Matt Tyrnauer’s documentary paints a picture of a ruthless lawyer who was as successful as he was unlikable.
Upon digesting “Where’s My Roy Cohn?” a lot of viewers will come away in agreement with longtime Cohn antagonist Gore Vidal. “Roy Cohn has managed to stay out of jail all these years and I admire him for that,” Vidal says, with Cohn by his side, during a late-’70s talk-show appearance. “I’d like to have him as my lawyer.”
Who wouldn’t? So constitutionally pugnacious he might have punched his way out of the womb, Cohn is a current subject of fascination—and of Matt Tyrnauer ’s entertaining but highly conventional documentary—for being “the common thread from Joseph McCarthy to Donald Trump. ” The title of the film, as many will know, is an alleged presidential quote made when then-Attorney General Jeff Sessions recused himself from the Russia investigation. Oddly, the quote isn’t addressed in the film. But Cohn’s relationship with Mr. Trump certainly is.
There’s no mistaking Mr. Tyrnauer’s agenda, or the suggestion that painting a favorable portrait of Cohn might be an impossible task; even the late lawyer’s family members refer to him as ruthless, devoid of empathy and “the definition of a self-hating Jew.” In response to an interviewer who has asked about his unflattering public image, Cohn himself says, “the worse the adjectives, the better it is for business.” But the phenomenon of Roy Cohn—one interviewee describes being with him as being “in the presence of evil”—is about more than savvy business.
Most of what Mr. Tyrnauer serves up is not news, but to have it all in one place is to immerse oneself in a bilious lesson in history. Cohn, who first came to prominence prosecuting Julius and Ethel Rosenberg, was counsel to Joseph McCarthy during the Wisconsin senator’s subcommittee hearings into Communist infiltration of the State Department and later the Army-McCarthy hearings, which as the film points out originated in Cohn’s attempts to get privileged treatment for G. David Schine, a draftee with whom Cohn was, as a senator sneeringly puts it, “warm personal friends.” This viewer had never seen the footage Mr. Tyrnauer includes of the exchanges between Cohn and the senators questioning him, but the innuendo about Cohn’s not-so-secret homosexuality—which he denied till his dying day (of complications from AIDS in 1986)—is startling.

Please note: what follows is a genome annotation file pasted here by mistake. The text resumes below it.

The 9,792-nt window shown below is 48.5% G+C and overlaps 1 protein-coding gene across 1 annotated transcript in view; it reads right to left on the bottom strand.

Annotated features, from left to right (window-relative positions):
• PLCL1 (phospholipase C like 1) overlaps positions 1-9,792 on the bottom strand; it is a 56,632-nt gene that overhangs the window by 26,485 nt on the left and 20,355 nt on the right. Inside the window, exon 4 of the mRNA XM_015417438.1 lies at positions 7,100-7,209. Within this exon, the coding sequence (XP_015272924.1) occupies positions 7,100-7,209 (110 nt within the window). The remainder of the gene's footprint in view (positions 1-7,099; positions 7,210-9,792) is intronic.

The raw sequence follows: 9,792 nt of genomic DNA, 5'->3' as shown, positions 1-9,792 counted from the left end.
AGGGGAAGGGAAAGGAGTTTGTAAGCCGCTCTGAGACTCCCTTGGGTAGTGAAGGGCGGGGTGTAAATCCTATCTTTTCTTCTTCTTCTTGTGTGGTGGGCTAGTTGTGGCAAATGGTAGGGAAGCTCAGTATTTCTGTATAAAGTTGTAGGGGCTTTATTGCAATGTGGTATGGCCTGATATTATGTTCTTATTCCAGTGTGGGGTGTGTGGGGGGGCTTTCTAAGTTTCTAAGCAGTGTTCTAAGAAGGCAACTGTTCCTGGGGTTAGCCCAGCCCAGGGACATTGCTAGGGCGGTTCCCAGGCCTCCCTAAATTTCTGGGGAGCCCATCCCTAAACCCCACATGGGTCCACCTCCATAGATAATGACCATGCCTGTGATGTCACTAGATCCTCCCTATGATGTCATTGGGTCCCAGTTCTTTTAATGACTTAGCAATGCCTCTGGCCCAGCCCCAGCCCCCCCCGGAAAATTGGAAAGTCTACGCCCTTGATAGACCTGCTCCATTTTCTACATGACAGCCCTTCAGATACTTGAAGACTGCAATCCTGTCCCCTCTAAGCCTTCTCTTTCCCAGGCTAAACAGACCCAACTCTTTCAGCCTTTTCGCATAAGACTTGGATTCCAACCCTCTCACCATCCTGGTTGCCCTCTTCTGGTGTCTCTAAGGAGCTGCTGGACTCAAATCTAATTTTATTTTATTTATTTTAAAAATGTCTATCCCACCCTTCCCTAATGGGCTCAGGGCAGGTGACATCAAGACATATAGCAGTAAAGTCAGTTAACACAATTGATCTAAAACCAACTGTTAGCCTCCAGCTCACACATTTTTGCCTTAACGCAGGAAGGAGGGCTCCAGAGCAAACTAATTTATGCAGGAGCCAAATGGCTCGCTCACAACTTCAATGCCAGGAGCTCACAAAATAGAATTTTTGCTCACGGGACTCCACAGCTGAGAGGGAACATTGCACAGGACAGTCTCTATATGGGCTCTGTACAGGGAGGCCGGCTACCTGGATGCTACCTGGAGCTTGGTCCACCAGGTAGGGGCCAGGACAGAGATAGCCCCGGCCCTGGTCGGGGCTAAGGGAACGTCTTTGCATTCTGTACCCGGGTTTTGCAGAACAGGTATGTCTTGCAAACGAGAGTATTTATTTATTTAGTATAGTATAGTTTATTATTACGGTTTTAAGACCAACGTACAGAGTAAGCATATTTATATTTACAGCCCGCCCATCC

Among the revelations in “Where’s My Roy Cohn?” is what one relation calls the Cohn family Passover story: According to the cousin, the housekeeper who worked for Cohn’s mother, Dora, died in the kitchen and was kept under a serving table so as not to interrupt the Seder. Some might see it as a way of blaming mom for her infamous offspring, but it’s certainly a blackly comic capper to “Where’s My Roy Cohn?” The subject always knew where the bodies were buried. And, apparently, where they weren’t.
Donald Trump: Middle-American Radical
Trump, he writes, “would more accurately be described as a ‘radical anti-progressive’” who is “at war with the progressives who have co-opted American civil society.” Moreover, Trump “is willing to go further than any other previous conservative to defeat them.”
.. “Radical anti-progressives” recognize that many institutions—the academy, media, entertainment, and the courts—have been co-opted and corrupted by the left. And as these institutions are not what they once were, they no longer deserve the respect they once had.
.. Trump sees many institutions as fortresses lately captured by radical progressives that must be attacked and besieged if they are to be recaptured and liberated. Cannon deals with three such politicized institutions: the media, the NFL, and the courts.
.. Trump does not attack freedom of the press but rather the moral authority and legitimacy of co-opted media institutions. It is what CNN has become, not what CNN was, that Trump disrespects.
.. These people are political enemies posturing as journalists who create “fake news” to destroy me
.. Before 2016, the NFL was an untouchable. When
- the league demanded that North Carolina accept the radical transgender agenda or face NFL sanctions, the Tar Heel State capitulated. When
- Arizona declined to make Martin Luther King’s birthday a holiday in 1990, the NFL took away the Super Bowl. The Sun State caved
.. Trump delivered a full-throated defense of the flag and called for kicking the kneelers off the field, out of the game, and off the team.
“Fire them!” Trump bellowed.
.. Before Trump, the FBI was sacrosanct. But Trump savaged an insiders’ cabal at the top of the FBI that he saw as having plotted to defeat him.
.. Trump has not attacked an independent judiciary, but courts like the Ninth Circuit, controlled by progressives and abusing their offices to advance progressive goals
.. it let the Supreme Court seize its power over social policy and convert itself into a judicial dictatorship.
.. Trump instead seeks to fight and delegitimize any institution the Left has captured, and rebuild it from the ground up.”
.. Trump supporters who most relish the wars he is waging are the “Middle American Radicals,”
.. After World War II, as it became clear that our long-ruling liberal elites had blundered horribly in trusting Stalin, patriots arose to cleanse our institutions of treason and its fellow travelers.
.. The Hollywood Ten were exposed and went to jail. Nixon nailed Alger Hiss. Truman used the Smith Act to shut down Stalin’s subsidiary, the Communist Party USA. Spies in the atom bomb program were run down. The Rosenbergs went to the electric chair.
.. Liberals call it the “Red Scare.” They are right to do so.
For when the patriots of the Greatest Generation like Jack Kennedy and Richard Nixon and Joe McCarthy came home from the war and went after them, the nation’s Reds had never been so scared in their entire lives.